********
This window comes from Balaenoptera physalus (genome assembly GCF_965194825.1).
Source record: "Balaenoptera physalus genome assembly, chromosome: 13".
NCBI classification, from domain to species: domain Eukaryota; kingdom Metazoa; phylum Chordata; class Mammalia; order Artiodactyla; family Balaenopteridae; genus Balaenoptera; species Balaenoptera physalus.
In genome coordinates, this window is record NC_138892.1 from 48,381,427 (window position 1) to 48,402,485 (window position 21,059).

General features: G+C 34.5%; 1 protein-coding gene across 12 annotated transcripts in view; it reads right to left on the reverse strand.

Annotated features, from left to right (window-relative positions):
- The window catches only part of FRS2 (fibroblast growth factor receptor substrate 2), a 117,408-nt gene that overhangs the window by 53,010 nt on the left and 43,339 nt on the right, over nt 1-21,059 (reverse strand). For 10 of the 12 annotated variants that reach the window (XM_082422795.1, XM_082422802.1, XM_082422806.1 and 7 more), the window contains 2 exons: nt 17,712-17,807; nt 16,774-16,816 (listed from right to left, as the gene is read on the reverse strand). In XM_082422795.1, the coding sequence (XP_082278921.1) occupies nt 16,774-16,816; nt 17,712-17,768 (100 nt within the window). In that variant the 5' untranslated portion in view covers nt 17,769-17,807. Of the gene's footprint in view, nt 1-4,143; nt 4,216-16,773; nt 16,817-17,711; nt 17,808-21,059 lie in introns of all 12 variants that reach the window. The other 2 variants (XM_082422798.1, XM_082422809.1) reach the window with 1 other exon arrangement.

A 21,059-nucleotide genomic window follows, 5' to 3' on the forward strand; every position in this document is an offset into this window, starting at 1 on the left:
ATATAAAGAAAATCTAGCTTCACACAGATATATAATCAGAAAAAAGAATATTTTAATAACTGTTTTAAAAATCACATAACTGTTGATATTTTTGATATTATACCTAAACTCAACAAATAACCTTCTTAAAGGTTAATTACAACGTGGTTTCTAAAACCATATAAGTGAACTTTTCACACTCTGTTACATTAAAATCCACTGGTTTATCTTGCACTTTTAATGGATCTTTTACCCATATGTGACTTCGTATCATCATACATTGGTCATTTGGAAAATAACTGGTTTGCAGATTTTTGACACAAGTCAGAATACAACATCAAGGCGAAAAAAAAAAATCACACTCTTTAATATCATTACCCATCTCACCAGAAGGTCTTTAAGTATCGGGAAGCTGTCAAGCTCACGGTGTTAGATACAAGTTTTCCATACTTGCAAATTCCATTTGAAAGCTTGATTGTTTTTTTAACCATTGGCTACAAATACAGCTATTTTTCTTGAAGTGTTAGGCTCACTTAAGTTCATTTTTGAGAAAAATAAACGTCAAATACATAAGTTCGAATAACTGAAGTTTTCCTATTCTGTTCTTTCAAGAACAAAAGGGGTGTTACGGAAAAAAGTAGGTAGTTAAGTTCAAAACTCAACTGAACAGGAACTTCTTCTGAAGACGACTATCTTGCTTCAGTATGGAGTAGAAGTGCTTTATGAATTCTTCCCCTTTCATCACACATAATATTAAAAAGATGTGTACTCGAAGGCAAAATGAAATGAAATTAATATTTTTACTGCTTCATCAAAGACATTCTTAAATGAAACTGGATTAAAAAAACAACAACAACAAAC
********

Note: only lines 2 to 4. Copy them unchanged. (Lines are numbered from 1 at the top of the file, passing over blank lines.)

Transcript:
Source record: "Balaenoptera physalus genome assembly, chromosome: 13".
NCBI classification, from domain to species: domain Eukaryota; kingdom Metazoa; phylum Chordata; class Mammalia; order Artiodactyla; family Balaenopteridae; genus Balaenoptera; species Balaenoptera physalus.
In genome coordinates, this window is record NC_138892.1 from 48,381,427 (window position 1) to 48,402,485 (window position 21,059).